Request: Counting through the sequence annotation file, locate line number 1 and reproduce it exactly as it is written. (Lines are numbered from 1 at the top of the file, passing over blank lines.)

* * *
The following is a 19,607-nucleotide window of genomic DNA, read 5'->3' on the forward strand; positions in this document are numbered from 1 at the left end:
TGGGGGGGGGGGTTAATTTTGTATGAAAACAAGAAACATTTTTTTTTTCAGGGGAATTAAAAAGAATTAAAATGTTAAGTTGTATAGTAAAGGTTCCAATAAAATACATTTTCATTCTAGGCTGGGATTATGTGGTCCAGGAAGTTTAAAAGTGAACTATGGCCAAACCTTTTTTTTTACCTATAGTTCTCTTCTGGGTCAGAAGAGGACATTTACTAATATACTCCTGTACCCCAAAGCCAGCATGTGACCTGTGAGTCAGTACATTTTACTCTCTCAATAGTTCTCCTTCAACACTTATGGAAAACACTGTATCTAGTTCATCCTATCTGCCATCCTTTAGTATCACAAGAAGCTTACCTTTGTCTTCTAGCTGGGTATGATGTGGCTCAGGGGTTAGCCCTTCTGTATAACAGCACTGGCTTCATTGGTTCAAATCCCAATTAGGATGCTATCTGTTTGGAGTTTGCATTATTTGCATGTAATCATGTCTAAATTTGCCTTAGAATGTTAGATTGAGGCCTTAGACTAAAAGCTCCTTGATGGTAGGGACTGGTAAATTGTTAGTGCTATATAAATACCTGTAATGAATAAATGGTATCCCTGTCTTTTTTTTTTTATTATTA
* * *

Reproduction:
The following is a 19,607-nucleotide window of genomic DNA, read 5'->3' on the forward strand; positions in this document are numbered from 1 at the left end: